Common Breast Problems

The Breast Care Center physicians and staff are skilled in assessing and treating breast diseases and problems, many of which are common and not related to breast cancer.

Breast Pain

This is the most common breast concern that brings a woman into our Center. It is most often seen in young/premenopausal women with dense breast tissue. Typically, it occurs cyclically, waxing and waning with a woman's menstrual cycle. It is not unusual for only one breast to be painful. The pain can be constant or just an occasional "jolt" or "stab" that often starts at the nipple area and radiates outward or upward. Pain in a single area, in only one breast, can suggest the presence of a cyst or cysts, especially when the pain starts suddenly in a young (premenopausal) woman. Breast pain, in addition to being uncomfortable, causes anxiety in many sufferers, as they think it may be a signal of a very serious problem, such as a cancer. However, breast pain is rarely a sign of breast cancer, as most breast cancers are painless. Treatment of breast pain begins with examination by a health care provider and often a breast ultrasound or mammogram may be ordered. However, these breast imaging studies often do not give us an explanation for the pain. The mainstay of treatment is caffeine reduction and an herbal product, Evening Primrose Oil, which is available in capsule form and taken by mouth. Non steroidal anti-inflammatory medications such as Naproxen or Ibuprofen are also quite effective in treating breast pain. However, these drugs have side effects and are generally only recommended for short periods of time (up to two weeks).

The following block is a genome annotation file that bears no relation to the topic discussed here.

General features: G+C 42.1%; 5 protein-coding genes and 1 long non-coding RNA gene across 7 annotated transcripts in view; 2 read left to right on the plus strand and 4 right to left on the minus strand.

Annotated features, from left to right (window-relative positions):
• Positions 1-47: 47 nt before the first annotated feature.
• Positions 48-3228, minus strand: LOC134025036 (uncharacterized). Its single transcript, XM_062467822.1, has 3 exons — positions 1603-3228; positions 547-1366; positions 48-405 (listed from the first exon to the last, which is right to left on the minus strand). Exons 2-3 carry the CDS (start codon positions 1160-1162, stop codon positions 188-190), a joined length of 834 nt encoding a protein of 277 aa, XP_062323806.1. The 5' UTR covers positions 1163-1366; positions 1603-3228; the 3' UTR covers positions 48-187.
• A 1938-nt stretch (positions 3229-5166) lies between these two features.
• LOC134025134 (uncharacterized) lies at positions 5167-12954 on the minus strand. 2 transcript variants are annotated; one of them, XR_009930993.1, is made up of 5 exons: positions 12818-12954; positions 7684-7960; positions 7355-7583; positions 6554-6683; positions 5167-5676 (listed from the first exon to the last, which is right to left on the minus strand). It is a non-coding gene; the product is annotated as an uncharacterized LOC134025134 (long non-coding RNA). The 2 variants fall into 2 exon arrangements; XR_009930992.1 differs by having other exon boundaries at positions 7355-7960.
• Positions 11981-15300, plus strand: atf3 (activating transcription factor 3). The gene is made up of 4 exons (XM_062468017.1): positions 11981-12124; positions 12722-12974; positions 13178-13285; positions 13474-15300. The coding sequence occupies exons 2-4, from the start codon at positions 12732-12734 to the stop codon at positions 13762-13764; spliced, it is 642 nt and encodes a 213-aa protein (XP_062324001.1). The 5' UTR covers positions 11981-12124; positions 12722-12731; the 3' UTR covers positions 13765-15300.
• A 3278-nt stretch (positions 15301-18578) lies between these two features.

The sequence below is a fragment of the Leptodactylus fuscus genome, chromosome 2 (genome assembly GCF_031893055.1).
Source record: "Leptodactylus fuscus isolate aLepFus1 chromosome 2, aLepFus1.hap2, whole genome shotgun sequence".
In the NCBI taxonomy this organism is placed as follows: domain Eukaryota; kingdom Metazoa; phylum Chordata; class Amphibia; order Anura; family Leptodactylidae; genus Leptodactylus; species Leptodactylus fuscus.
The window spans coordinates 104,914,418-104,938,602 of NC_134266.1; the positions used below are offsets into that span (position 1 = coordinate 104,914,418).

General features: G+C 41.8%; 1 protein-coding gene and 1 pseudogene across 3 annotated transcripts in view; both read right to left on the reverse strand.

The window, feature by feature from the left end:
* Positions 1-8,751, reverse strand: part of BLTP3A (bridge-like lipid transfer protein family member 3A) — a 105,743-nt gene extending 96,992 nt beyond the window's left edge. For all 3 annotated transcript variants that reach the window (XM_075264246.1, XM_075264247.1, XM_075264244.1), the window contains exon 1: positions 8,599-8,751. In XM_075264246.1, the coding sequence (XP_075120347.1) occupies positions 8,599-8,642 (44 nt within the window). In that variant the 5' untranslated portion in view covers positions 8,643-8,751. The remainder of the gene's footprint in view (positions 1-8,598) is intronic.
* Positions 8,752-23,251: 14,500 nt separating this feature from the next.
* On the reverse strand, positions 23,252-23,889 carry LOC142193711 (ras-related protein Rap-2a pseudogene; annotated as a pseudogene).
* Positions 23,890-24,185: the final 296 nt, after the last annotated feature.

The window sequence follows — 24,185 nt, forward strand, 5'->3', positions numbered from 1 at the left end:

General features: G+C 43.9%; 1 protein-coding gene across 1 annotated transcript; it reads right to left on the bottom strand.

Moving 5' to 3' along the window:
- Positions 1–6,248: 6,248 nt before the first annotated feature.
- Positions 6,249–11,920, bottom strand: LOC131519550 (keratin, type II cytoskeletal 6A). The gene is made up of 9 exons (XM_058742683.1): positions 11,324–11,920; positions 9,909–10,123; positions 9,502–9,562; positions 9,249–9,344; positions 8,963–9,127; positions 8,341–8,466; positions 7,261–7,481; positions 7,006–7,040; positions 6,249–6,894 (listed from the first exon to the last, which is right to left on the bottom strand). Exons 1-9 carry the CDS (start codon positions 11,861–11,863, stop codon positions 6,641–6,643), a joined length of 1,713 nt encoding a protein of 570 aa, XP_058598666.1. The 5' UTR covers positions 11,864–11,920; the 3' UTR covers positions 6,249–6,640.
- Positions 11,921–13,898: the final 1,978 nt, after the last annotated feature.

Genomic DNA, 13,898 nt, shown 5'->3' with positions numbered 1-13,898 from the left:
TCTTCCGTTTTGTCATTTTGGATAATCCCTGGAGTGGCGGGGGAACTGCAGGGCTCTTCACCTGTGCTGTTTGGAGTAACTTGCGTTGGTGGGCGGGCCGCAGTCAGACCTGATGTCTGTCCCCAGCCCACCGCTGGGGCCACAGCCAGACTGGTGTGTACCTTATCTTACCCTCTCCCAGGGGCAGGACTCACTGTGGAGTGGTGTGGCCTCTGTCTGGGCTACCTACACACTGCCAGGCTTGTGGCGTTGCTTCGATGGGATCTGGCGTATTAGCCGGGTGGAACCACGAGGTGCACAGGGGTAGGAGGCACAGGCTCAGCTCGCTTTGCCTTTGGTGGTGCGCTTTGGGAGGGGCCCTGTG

Nipple Discharge

This is any fluid that leaks or seeps out of the nipple in a woman who is not pregnant or breast-feeding. Nipple discharge may be clear, white, yellow, green, rusty or bloody. Although nipple discharge is not necessarily abnormal, it should be evaluated by a health care provider. Nipple discharge is rarely a sign of breast cancer. Least worrisome is milky or colored (but not bloody) discharge that occurs when the nipple is squeezed, such as during self breast examination. Most worrisome is bloody discharge that occurs on its own (spontaneous). Your provider may test the discharge for blood and cytology (abnormal cells), and may order an ultrasound and mammogram. There are many benign (not cancer) causes of nipple discharge, such as medications, breast infection, pregnancy, imbalance of the hormone -prolactin, and excessive breast stimulation. Take care to avoid nipple stimulation, including frequent checks for discharge, because stimulation actually makes the discharge persist.

Breast Lumps

A lump is a prominent area in the breast that can be easily identified from amongst the surrounding tissue. Any such finding should be further evaluated by your health care provider. There are two types of breast lumps, fluid-filled (cysts) and solid.